McVey has not violated Standard II(A) – Material Nonpublic Information. He has no reason to believe that his trainer has inside information on Albright Telco. McVey is allowed to make investment action based on conjecture or speculation.

Application 5: Acting on Nonpublic Information

Sara Thogori and Wendy Fisher have significant personal holdings in banking stocks. Thogori is a branch manager at Equity Bank and Fisher is a corporate finance analyst at Family Ventures. Over their discussions, Thogori mentions to Fisher that Equity is about to announce their best quarterly results in two years. Fisher is aware that disclosing such information would be against the law. However, she goes on to triple her position in Equity Bank. Equity proceeds to post fantastic results but discloses that it will substantially increase its loan loss provision over the next few quarters due to an expected increase in non-performing loans. The market reacts negatively to this news and the stock price falls by almost fifty percent.

Has there been a violation of Standard II(A) – Material Nonpublic Information?

      A. No, because she did not share the material information disclosed by Thogori.

      B. No, because Fisher’s purchase was negatively affected by the earnings results and disclosures.

      C. Yes, because she made investment decisions based on material nonpublic information.

Solution

The correct answer is C. 

Despite Fisher’s portfolio being negatively affected by the earnings results and disclosures, she has still violated Standard II(A) – Material Nonpublic Information. Fisher is not allowed to act on material nonpublic information. Although she never disclosed the material information shared by Thogori her actions alone conflict with Standard II(A).

Application 6: Analyst Recommendations and Material Nonpublic Information

Mia Englewood is a well-known utility sector analyst. She is about to take part in an interview on Finance Speak – a popular finance podcast. Before the interview, she discloses to Finance Speak that she is due to change her investment recommendation on KenPower Lighting to a “sell” and shares a summary of her conclusions. Englewood and Finance Speak have both signed a confidentiality agreement. The interviewer, Joseph Peterson, CFA, informs his father-in-law of the upcoming change in recommendation. His father-in-law sells a small percentage of his holdings in KenPower Lighting.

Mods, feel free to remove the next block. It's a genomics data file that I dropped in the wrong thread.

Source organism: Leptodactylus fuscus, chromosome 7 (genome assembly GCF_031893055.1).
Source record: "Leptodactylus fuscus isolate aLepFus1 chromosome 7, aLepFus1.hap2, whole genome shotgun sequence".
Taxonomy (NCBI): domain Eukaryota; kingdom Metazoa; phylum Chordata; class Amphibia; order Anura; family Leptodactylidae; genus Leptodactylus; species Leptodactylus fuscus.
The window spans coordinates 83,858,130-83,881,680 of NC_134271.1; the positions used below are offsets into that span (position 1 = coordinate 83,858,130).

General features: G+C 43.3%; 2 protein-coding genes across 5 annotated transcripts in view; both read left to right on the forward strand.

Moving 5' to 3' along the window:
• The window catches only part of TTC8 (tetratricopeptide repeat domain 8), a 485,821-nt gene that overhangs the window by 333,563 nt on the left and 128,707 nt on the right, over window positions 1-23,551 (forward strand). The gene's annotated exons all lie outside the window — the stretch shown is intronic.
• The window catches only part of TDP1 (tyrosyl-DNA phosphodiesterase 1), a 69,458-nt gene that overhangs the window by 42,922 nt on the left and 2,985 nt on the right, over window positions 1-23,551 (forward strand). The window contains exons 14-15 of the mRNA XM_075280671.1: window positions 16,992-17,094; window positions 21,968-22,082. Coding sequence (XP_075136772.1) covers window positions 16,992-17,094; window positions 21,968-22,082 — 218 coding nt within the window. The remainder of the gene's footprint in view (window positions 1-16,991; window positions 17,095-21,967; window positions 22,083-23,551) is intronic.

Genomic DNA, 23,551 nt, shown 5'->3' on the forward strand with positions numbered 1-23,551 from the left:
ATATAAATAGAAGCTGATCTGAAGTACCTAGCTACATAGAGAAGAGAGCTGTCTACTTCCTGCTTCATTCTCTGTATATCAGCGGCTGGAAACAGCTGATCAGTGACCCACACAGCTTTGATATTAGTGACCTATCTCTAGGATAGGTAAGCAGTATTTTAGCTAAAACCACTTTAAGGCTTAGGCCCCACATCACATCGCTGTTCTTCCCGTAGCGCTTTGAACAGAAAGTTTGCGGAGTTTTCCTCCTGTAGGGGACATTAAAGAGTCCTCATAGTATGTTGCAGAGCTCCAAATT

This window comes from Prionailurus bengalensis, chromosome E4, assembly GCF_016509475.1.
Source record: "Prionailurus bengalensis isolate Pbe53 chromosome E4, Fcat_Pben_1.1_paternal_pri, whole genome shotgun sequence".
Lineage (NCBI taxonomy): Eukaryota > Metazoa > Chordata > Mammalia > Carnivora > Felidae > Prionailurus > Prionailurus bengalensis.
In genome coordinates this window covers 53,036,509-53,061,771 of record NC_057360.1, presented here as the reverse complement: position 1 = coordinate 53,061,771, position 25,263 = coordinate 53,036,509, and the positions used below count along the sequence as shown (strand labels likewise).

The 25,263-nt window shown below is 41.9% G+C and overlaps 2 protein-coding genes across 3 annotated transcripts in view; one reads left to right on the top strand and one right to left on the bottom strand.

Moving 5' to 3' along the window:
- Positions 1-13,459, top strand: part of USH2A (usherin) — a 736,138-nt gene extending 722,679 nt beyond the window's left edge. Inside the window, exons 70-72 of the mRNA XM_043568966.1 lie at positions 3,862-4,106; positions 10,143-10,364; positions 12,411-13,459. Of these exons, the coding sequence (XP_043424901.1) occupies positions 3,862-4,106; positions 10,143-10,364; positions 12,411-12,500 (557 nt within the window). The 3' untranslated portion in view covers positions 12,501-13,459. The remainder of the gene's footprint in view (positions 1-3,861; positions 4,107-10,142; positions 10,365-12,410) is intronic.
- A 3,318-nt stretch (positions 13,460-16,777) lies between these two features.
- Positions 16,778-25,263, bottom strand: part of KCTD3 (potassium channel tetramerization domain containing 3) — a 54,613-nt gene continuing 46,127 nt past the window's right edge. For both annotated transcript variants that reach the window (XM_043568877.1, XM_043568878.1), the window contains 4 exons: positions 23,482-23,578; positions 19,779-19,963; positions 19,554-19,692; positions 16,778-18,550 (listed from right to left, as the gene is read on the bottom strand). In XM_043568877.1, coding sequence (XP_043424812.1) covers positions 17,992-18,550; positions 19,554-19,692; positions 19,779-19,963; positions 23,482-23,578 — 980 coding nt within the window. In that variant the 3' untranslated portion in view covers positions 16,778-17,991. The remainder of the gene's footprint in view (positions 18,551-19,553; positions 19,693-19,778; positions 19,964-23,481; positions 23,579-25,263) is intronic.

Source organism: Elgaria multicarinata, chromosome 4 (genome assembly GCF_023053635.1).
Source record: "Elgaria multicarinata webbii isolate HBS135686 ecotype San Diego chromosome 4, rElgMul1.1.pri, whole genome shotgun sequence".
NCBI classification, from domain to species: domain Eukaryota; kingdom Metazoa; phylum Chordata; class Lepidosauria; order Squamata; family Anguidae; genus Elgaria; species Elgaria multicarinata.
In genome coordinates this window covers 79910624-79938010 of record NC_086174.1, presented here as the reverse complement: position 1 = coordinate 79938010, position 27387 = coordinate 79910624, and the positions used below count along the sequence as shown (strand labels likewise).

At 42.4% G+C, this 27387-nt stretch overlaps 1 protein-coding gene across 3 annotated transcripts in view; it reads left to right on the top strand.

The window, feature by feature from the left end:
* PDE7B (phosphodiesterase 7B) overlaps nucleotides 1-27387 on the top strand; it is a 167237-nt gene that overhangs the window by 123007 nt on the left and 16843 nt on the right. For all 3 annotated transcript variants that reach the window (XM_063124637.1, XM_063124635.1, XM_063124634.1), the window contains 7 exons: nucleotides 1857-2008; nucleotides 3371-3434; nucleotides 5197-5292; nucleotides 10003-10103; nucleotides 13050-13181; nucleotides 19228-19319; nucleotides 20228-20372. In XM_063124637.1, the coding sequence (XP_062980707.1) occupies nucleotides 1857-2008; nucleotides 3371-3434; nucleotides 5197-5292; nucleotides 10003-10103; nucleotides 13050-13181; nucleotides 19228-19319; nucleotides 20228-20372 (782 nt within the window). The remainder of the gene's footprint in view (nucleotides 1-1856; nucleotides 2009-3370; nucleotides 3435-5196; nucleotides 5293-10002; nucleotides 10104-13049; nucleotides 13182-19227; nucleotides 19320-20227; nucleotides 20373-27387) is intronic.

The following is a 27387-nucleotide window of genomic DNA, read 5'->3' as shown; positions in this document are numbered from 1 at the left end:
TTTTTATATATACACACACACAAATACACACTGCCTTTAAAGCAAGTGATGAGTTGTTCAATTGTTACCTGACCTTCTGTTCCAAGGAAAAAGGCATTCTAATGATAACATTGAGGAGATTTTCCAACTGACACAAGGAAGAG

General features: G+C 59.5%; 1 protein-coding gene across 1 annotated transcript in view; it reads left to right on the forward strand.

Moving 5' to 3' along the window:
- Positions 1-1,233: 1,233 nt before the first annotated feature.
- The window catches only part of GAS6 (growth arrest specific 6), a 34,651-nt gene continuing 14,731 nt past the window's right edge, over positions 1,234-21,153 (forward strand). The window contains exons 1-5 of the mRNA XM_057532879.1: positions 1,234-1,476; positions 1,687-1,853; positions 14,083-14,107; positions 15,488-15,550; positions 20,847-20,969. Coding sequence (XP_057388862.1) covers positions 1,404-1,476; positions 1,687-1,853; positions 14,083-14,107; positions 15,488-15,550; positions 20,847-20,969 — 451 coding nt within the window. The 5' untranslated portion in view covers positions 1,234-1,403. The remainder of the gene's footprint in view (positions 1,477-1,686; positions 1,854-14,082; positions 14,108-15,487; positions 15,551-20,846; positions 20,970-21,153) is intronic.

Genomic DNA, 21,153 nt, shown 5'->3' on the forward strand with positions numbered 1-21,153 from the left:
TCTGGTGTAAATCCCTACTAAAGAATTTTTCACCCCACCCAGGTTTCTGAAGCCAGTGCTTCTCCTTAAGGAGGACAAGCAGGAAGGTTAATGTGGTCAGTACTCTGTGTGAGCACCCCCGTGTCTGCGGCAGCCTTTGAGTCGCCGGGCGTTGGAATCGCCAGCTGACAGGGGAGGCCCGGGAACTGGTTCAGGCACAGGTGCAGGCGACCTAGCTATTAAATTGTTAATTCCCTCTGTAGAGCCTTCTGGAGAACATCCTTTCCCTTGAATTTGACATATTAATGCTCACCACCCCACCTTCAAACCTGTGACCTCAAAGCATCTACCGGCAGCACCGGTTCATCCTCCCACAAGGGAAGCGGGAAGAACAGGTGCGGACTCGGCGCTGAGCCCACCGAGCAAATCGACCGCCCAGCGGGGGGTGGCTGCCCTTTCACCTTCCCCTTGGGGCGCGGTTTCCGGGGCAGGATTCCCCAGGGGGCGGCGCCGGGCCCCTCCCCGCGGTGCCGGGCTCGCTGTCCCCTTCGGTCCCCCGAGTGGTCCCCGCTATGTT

Have Englewood and Peterson violated Standard II(A) – Material Nonpublic Information?

      A. Only Peterson.

      B. Both Englewood and Peterson.

      C. Neither Englewood or Peterson.

Solution

The correct answer is A. 

Peterson has violated Standard II(A) – Material Nonpublic Information because he shared material nonpublic information to his father-in-law.

On the other hand, Englewood has not violated Standard II(A) – Material Nonpublic Information because she did not knowingly share material information to cause others to take investment actions. She made a reasonable attempt – through the confidentiality agreement, to discourage the dissemination of her recommendation.

Reading 48: Guidance for The Standards of Professional Conduct (I-VII)

LOS 48 (a) Demonstrate a thorough knowledge of the CFA Institute Code of Ethics and Standards of Professional Conduct by applying the Code and Standards to specific situations.